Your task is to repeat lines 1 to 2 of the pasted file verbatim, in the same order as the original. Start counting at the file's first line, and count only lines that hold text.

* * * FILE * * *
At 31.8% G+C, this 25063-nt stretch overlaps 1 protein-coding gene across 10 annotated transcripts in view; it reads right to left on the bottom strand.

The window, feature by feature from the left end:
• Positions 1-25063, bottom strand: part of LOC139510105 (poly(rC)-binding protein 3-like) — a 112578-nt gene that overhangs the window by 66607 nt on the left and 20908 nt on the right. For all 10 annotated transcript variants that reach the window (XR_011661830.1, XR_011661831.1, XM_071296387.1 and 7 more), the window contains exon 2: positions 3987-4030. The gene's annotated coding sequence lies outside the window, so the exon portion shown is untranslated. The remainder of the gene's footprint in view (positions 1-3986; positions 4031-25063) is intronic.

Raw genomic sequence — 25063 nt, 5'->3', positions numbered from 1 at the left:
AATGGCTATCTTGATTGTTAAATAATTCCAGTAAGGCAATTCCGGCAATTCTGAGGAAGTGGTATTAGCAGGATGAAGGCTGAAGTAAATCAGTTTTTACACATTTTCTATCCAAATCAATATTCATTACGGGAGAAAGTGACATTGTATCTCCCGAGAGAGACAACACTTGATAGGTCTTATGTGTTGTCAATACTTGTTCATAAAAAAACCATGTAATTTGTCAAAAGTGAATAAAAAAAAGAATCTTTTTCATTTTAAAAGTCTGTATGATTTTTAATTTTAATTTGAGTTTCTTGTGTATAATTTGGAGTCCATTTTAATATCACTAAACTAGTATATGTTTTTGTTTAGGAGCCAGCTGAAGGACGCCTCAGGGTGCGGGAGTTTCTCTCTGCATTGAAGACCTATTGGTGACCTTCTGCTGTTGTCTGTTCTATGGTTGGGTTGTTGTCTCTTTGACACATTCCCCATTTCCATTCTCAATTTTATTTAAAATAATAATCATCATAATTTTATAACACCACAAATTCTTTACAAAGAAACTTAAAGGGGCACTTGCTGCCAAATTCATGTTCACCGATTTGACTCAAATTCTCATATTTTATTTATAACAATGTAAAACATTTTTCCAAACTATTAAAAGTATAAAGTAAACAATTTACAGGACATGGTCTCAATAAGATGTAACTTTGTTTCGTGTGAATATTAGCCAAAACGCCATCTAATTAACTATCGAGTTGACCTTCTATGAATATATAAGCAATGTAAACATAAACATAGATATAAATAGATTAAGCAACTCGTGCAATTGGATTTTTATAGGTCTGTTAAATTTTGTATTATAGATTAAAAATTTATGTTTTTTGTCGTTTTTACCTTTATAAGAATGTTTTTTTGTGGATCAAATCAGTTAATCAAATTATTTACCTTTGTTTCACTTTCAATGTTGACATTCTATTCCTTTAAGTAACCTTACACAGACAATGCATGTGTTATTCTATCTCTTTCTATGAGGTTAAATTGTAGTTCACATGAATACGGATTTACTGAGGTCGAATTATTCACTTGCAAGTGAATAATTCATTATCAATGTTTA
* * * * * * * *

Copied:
At 31.8% G+C, this 25063-nt stretch overlaps 1 protein-coding gene across 10 annotated transcripts in view; it reads right to left on the bottom strand.

The window, feature by feature from the left end: